Monday, February 25, 2013

This Is Africa

It seems that as time goes by the days are starting earlier and earlier.  6:30am has become "sleeping in", and 5:30 happens almost every day that I fly.  Then, on one Sunday morning a few weeks ago, my alarm clock started beeping at me at 4:00am.  Oy.

Half an hour later my taxi arrived, and I was off to Entebbe International Airport.  My final destination of the day was the Touch of Africa lodge, located just outside the back entrance to Lanseria International Airport in South Africa.  The South African Airways flight to Johannesburg was uneventful, and around noon I found myself walking through the doorway to the room that would be my home for the next two weeks.  After a short nap I was feeling almost as good as new, and ready-ish for the adventure that awaited.

Lanseria International was the setting of the next big step in my MAF journey.  MAF has a training base set up at that location, and I was there to do some more flight training.  After nine months of flying the Cessna 206 it was now time for me to move on to the larger, more powerful Cessna 208B (Caravan) aircraft.  A much bigger plane, a different engine, much more power; all of these things call for specialized training, and I was there to receive that training. 

Over the course of the next two weeks I learned more and more about this fantastic airplane.  Day one was entirely ground school, and on that first day it was all about the Pratt & Whitney PT6 turbine engine.  I still smile inside when I stop to think that for the next while I will be sitting behind one of the most reliable aircraft engines ever made, and that it was made in Canada.  It's an incredible piece of technology, and I'm excited to finally fly an airplane that utilizes one.  Day two saw us driving down the road to Pretoria, where the simulator was located.  This particular simulator is made out of a crashed Caravan airframe, so everything in it is exactly true to life.  It is very useful for a pilot who is just starting out in this aircraft, as things like the start-up sequence, checklist usage, and emergencies can all be simulated very accurately.  It was a great training aid.

Thursday morning was a big day for me.  Arriving at the airport at 8:00am, I did the pre-flight inspection of the aircraft and finally climbed the steps up and into the left seat.  Starting up the real airplane was a little bit more intimidating than it was in the simulator, as down inside my head was the knowledge that if I messed this up, the price tag on a mistake was astronomical.  Everything went well, and several minutes later I was in position at the end of the runway, anticipating my take-off clearance.  It came.  As I slowly eased the power lever forward I felt power surge through the airplane, pushing me back into my seat.  I slowly pulled back on the yoke, and softly, gracefully, three metric tonnes of metal lifted off the ground and into the clear blue skies.  It was a perfect day for flying, and the flight went very, very well.  The picture above was taken at the small airport that was the sight of my first landing.  It was a good day.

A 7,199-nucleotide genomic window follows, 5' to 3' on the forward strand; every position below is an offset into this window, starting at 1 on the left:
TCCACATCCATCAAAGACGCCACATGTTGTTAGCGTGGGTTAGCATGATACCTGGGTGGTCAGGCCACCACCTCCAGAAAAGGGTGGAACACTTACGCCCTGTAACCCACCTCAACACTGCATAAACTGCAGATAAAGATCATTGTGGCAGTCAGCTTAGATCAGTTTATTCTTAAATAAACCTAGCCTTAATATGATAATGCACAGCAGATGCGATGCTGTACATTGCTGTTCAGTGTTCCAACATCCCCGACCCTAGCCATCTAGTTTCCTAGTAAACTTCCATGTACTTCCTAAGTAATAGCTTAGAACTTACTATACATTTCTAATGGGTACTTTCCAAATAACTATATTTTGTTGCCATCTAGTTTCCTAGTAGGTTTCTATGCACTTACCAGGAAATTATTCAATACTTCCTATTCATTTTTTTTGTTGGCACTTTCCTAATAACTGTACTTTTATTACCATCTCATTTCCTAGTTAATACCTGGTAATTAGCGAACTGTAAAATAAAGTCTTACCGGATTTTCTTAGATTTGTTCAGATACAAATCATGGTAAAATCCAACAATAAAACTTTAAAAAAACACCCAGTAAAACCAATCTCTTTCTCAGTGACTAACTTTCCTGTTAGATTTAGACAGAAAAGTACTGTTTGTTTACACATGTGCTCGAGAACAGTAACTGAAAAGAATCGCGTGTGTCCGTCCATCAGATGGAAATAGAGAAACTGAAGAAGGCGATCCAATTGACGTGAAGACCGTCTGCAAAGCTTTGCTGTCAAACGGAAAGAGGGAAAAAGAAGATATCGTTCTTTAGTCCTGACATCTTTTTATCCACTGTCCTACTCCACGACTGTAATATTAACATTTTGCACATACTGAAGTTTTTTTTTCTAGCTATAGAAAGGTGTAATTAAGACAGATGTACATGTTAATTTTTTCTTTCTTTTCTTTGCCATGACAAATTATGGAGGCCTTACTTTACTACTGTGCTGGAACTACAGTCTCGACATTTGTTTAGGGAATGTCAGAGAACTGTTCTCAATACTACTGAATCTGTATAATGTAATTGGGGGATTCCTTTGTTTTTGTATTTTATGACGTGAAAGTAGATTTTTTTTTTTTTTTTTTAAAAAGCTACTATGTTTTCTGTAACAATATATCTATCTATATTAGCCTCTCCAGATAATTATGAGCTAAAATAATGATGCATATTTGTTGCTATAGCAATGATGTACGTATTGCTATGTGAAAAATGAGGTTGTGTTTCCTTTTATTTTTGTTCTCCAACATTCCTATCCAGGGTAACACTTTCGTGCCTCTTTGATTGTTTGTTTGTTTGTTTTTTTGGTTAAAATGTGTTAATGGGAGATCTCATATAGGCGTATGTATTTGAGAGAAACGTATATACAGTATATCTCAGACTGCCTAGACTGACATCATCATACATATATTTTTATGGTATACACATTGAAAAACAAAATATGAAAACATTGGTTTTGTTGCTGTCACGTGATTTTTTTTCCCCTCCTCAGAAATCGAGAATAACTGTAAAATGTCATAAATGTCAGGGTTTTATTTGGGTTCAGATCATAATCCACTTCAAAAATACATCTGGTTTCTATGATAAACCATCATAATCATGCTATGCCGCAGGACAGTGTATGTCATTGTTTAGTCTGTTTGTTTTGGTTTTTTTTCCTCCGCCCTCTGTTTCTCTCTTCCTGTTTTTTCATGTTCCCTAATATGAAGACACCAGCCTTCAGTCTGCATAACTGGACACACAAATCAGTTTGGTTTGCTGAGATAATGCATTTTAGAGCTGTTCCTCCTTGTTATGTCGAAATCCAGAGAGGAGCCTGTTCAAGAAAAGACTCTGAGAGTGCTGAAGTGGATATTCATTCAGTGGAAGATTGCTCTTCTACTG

The rest of my time in South Africa went by very quickly, full of fun and full of hard work.  Before I knew it I was back on South African Airways, winging my way northward towards Uganda.  My first Monday back here in Uganda I flew again, my first flight here in the Caravan.  It was my base check (kind of a mini flight test) and although it wasn't perfect, I still felt that I did very well.  Since that day I haven't flown again.  MAF policy dictates that when a pilot learns a new aircraft type, they must only fly that airplane for the next several hundred flight hours.  This is to avoid confusion between checklists, procedures, and other differences between airplanes.  Also, up to this point I have been able to fly the Caravan because I have been sitting under the tutelage of a flight instructor and I did not require a type rating on my license.  For any future flights, I will need to have the type rating on my license.  I wrote the exam for the rating about three and a half weeks ago, and I have yet to receive the results of the exam.  When the exam results do come in (positive, of course), they will begin to process my application for a type rating.  When they are ready to put it on my license, they will phone me and have me bring in my license so that they can add the typing and rubber stamp the rating on my existing license.  Hopefully this will only take a couple more days.  After this happens I will finally be able to fly again. 

I have to say that I'm really looking forward to flying the Caravans operationally.  It will mean that I will be able to help more people to get from "A" to "B" in one day, and during the busy summer months it will be great for MAF Uganda to have one more Caravan pilot at it's disposal.  Thanks once again for your prayers.  Please continue to pray for safety as I learn this airplane, and then as I begin operational flying and continue to serve many of the people in this area.  I look forward to telling more stories once I begin flying again, and have some news of some of the exciting ways that MAF is helping to bring the love of God to east Africa.

1 comment:

  1. Great post Dallas. Very descriptive with a good dash of explanation. I just did my second last flight here in SA - down to Pilanesburg for the VOR approach and back up to Lanseria. Can't believe how quickly the two weeks went. You must be missing the Caravan. Hopefully you're able to do more ride-alongs and that who ever you're with is letting you do some of the work. Not looking forward to possibly having to wait the same 3 weeks. But perhaps I won't have to since I'm not trying to get a Uganda licence endorsed? See you all soon.